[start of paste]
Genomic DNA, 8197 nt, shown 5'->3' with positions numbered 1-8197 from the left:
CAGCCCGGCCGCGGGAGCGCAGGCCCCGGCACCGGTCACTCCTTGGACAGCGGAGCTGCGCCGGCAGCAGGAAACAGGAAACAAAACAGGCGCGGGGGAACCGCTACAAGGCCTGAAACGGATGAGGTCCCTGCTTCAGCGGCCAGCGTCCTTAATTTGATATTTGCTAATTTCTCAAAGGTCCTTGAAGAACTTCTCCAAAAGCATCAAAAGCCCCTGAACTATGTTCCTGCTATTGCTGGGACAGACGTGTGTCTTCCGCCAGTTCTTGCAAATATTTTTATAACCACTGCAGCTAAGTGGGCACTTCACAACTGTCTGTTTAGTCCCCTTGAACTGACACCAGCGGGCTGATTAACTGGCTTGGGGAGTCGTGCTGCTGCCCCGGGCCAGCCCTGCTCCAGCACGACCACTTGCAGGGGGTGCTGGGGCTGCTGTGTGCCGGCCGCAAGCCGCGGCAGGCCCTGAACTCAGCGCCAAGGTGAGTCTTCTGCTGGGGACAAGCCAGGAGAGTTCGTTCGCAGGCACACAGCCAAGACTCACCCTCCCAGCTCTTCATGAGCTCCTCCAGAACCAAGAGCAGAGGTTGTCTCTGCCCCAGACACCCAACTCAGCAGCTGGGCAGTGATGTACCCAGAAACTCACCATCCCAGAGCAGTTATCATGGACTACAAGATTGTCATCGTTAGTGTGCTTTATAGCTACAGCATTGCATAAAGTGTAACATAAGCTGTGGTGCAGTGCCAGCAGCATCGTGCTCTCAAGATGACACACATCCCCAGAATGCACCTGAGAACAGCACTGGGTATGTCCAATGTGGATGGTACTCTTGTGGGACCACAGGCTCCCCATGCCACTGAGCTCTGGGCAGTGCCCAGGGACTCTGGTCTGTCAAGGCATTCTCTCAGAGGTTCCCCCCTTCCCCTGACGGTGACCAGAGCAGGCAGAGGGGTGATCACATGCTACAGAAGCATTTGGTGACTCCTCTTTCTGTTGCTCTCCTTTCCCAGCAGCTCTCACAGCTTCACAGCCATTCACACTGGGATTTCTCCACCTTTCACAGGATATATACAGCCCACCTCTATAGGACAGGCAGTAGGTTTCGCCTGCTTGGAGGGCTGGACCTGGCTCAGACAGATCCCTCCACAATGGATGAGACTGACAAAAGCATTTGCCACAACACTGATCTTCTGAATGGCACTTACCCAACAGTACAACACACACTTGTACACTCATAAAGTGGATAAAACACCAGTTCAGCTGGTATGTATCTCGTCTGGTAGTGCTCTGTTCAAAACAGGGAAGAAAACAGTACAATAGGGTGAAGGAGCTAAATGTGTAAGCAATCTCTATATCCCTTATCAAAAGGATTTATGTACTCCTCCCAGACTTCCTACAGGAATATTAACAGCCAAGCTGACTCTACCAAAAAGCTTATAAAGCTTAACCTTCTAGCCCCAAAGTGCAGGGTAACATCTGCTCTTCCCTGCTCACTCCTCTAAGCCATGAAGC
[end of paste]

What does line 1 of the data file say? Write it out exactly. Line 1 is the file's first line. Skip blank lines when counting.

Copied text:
Genomic DNA, 8197 nt, shown 5'->3' with positions numbered 1-8197 from the left: